Review: Bonnie and Clyde: The Musical

Outlaw Couple Sings at Center Stage Theater through April 13

Out of the Box Theatre brings <em>Bonnie & Clyde</em> to the Center Stage Theater April 3-13.
Courtesy Photo

Samantha Eve’s Out of the Box Theatre Company has defined a role for itself in the Santa Barbara theatrical ecosystem, and as a result, we get to see and hear some of the best new alternative musicals being written and produced all around the country. While some of these shows, like Spring Awakening, have broken through to become mainstream hits, others, like Bonnie and Clyde, remain on the fringe, not so much because of style, as because the new musical revolution is incomplete and ongoing. This production of Bonnie and Clyde: The Musical emphasized what’s fully formed and satisfying about the show’s book, but the mixture of styles and the sequencing of the songs are elements that remain hard to swallow.

Katherine Bottoms as Bonnie Parker and Lafras Le Roux as Clyde Barrow were inevitably at the center of things, and both performers sang well and brought vitality to their characters. Bonnie is depicted as yearning for distinction, to be an “it” girl in the vocabulary of the period, and Bottoms certainly has the stage presence to deliver on that dream. Le Roux’s Barrow occupies more of a traditional bad boy role, showing a kind of dreadful determination to remain outside the law, especially after repeated thrashings in jail at the hands of Ted Hinton (Dillon Yuhasz), a young deputy sheriff who is portrayed as Clyde’s rival for Bonnie’s affection. This triangle, which was concocted by the playwrights out of some scraps of historical fact, should probably be the center of dramatic conflict for the piece, but a second plot element concerning Blanche Barrow (Samantha Eve) and her husband Buck Barrow (Will Schneiderman), and their descent into becoming part of the Bonnie and Clyde gang ends up stealing the show.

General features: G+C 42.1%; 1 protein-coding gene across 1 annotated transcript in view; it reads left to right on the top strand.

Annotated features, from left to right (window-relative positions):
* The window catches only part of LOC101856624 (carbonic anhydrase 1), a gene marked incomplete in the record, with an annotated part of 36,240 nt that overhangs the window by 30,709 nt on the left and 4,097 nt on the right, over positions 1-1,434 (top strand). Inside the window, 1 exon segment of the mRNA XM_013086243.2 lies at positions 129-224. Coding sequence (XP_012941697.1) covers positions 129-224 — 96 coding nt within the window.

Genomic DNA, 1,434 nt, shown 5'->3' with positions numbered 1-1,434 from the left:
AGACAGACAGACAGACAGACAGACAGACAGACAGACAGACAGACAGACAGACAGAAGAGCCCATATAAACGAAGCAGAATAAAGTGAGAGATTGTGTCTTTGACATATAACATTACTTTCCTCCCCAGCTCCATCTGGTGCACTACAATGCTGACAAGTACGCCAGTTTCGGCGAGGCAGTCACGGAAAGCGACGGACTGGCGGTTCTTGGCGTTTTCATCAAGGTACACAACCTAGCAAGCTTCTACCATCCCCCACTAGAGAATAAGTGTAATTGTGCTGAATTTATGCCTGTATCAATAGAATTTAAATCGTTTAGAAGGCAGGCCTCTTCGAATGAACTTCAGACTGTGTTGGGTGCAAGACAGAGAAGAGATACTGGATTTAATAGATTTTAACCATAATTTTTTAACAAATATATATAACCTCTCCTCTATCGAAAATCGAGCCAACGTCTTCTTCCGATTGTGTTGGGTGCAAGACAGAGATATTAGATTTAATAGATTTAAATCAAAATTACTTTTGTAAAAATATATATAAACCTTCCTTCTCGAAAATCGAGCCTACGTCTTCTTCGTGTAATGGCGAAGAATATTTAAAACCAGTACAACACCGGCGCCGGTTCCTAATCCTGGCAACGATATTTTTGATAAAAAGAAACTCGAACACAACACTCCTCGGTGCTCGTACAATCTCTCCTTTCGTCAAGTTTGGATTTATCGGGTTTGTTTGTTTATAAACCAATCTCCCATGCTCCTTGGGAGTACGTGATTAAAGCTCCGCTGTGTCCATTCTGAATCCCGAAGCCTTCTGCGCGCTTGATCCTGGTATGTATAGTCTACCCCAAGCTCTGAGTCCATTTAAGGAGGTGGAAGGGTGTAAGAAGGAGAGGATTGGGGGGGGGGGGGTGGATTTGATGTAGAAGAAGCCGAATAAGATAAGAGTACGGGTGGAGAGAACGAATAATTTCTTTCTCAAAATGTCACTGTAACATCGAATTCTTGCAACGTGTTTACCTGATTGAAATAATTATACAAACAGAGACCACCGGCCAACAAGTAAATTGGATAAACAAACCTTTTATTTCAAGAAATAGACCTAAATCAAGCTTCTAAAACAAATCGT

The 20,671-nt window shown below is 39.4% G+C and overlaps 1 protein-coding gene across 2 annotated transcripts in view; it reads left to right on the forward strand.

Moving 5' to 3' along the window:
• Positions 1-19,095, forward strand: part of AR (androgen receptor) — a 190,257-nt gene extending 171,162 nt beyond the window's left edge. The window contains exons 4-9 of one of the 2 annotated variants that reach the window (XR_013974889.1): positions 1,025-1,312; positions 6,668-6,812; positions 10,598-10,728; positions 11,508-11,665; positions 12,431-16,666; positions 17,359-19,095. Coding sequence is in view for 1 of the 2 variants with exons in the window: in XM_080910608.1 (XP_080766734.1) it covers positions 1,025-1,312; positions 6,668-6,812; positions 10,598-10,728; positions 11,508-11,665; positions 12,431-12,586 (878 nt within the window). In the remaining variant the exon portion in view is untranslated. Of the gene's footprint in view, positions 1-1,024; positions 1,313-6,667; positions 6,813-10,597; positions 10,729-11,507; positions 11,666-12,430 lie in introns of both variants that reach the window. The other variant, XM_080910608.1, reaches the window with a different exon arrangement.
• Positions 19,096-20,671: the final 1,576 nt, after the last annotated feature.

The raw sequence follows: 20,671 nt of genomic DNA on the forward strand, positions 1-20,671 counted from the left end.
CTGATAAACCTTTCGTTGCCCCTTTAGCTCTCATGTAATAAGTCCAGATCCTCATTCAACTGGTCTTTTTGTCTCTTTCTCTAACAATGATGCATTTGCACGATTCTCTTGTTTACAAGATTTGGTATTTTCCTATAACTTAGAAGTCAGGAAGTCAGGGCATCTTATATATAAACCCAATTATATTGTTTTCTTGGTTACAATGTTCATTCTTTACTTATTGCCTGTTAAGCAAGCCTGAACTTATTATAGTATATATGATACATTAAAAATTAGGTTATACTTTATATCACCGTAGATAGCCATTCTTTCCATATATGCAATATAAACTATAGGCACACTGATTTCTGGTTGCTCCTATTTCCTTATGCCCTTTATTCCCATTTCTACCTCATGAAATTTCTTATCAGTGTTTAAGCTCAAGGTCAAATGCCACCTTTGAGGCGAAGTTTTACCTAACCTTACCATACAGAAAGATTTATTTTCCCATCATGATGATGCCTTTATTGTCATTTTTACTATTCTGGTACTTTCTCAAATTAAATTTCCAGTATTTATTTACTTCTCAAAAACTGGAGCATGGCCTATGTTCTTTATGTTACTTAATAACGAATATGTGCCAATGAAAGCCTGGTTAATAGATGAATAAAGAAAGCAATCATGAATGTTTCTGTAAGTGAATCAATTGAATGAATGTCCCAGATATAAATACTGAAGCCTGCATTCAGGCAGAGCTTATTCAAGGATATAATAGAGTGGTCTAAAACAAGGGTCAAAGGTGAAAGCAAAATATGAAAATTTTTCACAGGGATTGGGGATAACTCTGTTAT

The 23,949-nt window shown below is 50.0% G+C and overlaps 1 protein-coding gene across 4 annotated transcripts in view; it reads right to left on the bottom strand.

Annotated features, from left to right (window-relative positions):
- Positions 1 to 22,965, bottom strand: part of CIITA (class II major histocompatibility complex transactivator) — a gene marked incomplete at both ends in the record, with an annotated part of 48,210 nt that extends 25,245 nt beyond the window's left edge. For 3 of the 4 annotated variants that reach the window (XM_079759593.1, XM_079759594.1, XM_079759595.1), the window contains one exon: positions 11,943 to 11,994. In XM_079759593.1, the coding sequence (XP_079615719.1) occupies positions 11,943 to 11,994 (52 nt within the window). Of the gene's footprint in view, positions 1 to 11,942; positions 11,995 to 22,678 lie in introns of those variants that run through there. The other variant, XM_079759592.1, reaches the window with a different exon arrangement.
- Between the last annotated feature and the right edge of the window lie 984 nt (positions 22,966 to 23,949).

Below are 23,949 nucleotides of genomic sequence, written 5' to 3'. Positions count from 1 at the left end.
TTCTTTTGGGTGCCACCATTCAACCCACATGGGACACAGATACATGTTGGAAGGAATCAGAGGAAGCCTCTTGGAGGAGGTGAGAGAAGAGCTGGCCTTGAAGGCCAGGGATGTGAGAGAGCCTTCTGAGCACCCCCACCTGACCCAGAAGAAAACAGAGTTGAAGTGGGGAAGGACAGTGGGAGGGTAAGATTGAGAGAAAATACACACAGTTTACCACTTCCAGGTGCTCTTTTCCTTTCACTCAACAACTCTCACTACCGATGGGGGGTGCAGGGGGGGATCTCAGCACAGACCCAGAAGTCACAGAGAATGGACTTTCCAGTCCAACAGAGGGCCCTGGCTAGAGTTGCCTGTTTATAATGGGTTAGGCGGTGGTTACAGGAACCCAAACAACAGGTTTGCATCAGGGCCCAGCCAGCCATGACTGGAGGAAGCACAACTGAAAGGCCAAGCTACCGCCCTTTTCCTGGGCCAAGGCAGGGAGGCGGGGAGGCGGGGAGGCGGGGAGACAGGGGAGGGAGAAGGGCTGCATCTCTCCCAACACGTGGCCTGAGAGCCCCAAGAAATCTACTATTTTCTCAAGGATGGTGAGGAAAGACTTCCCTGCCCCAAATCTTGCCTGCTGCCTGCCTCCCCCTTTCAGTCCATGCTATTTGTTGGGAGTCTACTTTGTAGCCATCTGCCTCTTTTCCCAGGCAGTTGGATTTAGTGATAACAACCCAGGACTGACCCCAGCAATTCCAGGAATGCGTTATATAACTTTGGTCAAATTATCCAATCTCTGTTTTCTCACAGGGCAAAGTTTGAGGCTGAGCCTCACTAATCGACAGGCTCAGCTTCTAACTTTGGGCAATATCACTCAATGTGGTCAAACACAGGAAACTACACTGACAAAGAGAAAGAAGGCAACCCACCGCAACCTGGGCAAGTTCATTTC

The real life outlaws Bonnie Parker and Clyde Barrow were made famous for the second time when the spectacularly violent film starring Warren Beatty and Faye Dunaway blasted into theaters in 1967, heralding the arrival of the “easy riders and raging bulls” era in Hollywood. The problem with this musical version of the story is that because of its lack of any specific stylistic identity, either musical or theatrical, one leaves the theater wondering just what the point is. The new musical theater deserves better material.


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